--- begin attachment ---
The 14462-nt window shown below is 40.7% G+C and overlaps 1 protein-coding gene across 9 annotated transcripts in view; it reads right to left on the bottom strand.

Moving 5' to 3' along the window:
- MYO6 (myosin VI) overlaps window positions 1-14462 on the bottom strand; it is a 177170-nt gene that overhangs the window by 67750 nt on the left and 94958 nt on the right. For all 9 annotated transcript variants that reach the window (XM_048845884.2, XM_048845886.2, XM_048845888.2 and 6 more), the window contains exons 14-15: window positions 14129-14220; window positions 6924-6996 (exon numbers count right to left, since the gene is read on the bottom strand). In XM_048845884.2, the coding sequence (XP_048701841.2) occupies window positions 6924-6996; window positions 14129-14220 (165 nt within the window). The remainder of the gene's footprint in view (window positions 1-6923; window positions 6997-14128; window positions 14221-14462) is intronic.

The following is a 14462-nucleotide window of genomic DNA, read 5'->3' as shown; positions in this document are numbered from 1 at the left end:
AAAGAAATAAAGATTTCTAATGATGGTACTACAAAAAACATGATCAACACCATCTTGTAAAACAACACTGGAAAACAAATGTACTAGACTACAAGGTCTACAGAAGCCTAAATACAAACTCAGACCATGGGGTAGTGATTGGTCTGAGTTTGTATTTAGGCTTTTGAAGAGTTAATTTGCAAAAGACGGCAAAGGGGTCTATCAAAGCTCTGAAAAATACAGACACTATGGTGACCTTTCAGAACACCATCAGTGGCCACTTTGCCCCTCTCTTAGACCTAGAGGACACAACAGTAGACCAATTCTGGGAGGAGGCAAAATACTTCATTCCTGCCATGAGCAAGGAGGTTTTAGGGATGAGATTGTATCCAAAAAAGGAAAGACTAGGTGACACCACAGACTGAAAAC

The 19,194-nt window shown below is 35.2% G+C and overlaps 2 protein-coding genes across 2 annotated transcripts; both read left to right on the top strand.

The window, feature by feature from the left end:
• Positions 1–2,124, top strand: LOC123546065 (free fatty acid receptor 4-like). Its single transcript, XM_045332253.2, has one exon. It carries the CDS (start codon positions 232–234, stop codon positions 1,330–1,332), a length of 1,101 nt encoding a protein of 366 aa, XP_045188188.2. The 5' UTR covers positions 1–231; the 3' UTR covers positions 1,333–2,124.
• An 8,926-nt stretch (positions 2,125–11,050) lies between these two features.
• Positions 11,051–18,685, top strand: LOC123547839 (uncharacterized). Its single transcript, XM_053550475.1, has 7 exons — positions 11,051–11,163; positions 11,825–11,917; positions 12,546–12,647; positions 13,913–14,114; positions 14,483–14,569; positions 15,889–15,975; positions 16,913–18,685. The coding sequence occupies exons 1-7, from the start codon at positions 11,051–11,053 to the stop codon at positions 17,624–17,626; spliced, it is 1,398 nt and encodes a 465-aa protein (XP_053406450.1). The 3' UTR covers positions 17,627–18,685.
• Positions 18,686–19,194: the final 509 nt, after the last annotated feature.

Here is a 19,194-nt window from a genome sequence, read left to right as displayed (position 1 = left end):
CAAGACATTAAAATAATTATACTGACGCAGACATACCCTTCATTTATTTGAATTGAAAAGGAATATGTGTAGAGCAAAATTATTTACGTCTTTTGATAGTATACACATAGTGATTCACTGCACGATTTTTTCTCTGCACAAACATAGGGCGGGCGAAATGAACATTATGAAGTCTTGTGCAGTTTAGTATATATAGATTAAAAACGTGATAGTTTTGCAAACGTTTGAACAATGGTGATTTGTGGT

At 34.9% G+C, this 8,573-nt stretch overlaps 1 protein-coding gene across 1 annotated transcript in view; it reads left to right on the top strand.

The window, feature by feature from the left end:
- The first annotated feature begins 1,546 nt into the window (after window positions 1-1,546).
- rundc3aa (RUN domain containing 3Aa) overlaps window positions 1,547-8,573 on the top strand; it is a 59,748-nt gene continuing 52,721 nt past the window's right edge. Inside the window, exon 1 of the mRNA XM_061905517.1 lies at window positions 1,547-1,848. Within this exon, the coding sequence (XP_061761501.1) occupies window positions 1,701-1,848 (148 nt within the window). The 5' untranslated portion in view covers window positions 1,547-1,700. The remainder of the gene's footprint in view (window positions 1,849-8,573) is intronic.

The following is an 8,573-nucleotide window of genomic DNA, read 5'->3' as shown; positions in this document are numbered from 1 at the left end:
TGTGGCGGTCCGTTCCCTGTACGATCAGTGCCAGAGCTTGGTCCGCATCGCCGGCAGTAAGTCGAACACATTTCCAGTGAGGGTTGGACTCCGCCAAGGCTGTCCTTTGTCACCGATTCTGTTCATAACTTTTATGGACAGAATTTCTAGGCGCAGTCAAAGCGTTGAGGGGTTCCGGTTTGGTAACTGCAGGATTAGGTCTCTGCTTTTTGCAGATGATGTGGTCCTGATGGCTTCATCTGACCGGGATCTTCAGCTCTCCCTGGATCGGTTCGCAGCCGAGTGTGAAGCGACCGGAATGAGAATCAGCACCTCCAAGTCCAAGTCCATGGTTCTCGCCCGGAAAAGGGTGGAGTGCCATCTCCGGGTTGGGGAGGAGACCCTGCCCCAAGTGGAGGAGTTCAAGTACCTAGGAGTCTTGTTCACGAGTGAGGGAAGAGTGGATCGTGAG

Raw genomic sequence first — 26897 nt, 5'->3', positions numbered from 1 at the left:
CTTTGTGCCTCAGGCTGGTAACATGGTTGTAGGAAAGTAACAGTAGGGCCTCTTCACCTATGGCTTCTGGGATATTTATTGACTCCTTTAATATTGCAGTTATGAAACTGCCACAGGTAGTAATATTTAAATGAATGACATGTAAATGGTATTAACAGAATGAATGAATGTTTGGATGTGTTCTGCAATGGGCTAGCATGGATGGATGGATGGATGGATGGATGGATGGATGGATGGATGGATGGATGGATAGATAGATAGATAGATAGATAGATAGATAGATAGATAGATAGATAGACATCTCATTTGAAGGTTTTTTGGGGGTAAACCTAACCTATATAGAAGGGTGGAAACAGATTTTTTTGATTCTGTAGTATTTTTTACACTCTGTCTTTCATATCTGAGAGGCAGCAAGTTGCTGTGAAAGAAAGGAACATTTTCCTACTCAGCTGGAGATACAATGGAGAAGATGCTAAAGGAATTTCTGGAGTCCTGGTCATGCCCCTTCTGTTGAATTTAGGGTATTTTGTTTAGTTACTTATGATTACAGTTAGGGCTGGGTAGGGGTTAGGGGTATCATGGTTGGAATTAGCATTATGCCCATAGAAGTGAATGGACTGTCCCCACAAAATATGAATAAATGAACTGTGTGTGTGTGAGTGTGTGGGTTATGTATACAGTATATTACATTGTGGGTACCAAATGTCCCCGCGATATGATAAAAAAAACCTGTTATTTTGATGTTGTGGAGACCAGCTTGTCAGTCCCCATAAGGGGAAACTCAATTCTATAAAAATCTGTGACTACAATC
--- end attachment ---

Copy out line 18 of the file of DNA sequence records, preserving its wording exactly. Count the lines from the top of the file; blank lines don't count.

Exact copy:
The following is an 8,573-nucleotide window of genomic DNA, read 5'->3' as shown; positions in this document are numbered from 1 at the left end: